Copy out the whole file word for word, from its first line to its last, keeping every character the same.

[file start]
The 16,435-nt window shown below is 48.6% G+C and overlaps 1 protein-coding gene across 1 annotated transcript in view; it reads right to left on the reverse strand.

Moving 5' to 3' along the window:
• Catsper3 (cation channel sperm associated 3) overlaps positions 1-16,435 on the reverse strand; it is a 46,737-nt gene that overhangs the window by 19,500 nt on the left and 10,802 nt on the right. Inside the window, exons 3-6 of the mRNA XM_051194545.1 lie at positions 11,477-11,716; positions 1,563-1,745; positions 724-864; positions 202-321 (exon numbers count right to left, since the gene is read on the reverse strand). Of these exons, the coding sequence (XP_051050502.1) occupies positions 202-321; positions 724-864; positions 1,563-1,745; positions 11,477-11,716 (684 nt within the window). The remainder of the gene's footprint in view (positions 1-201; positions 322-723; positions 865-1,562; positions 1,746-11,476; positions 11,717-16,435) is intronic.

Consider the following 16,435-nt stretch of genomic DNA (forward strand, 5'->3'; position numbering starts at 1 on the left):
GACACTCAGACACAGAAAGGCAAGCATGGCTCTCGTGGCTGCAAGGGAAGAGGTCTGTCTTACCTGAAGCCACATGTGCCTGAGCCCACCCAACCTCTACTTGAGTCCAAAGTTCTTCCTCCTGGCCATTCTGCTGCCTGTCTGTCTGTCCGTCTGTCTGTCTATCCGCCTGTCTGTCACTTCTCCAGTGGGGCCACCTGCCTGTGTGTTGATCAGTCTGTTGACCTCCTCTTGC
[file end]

The 16,435-nt window shown below is 48.6% G+C and overlaps 1 protein-coding gene across 1 annotated transcript in view; it reads right to left on the reverse strand.

Moving 5' to 3' along the window:
• Catsper3 (cation channel sperm associated 3) overlaps positions 1-16,435 on the reverse strand; it is a 46,737-nt gene that overhangs the window by 19,500 nt on the left and 10,802 nt on the right. Inside the window, exons 3-6 of the mRNA XM_051194545.1 lie at positions 11,477-11,716; positions 1,563-1,745; positions 724-864; positions 202-321 (exon numbers count right to left, since the gene is read on the reverse strand). Of these exons, the coding sequence (XP_051050502.1) occupies positions 202-321; positions 724-864; positions 1,563-1,745; positions 11,477-11,716 (684 nt within the window). The remainder of the gene's footprint in view (positions 1-201; positions 322-723; positions 865-1,562; positions 1,746-11,476; positions 11,717-16,435) is intronic.

Consider the following 16,435-nt stretch of genomic DNA (forward strand, 5'->3'; position numbering starts at 1 on the left):
GACACTCAGACACAGAAAGGCAAGCATGGCTCTCGTGGCTGCAAGGGAAGAGGTCTGTCTTACCTGAAGCCACATGTGCCTGAGCCCACCCAACCTCTACTTGAGTCCAAAGTTCTTCCTCCTGGCCATTCTGCTGCCTGTCTGTCTGTCCGTCTGTCTGTCTATCCGCCTGTCTGTCACTTCTCCAGTGGGGCCACCTGCCTGTGTGTTGATCAGTCTGTTGACCTCCTCTTGC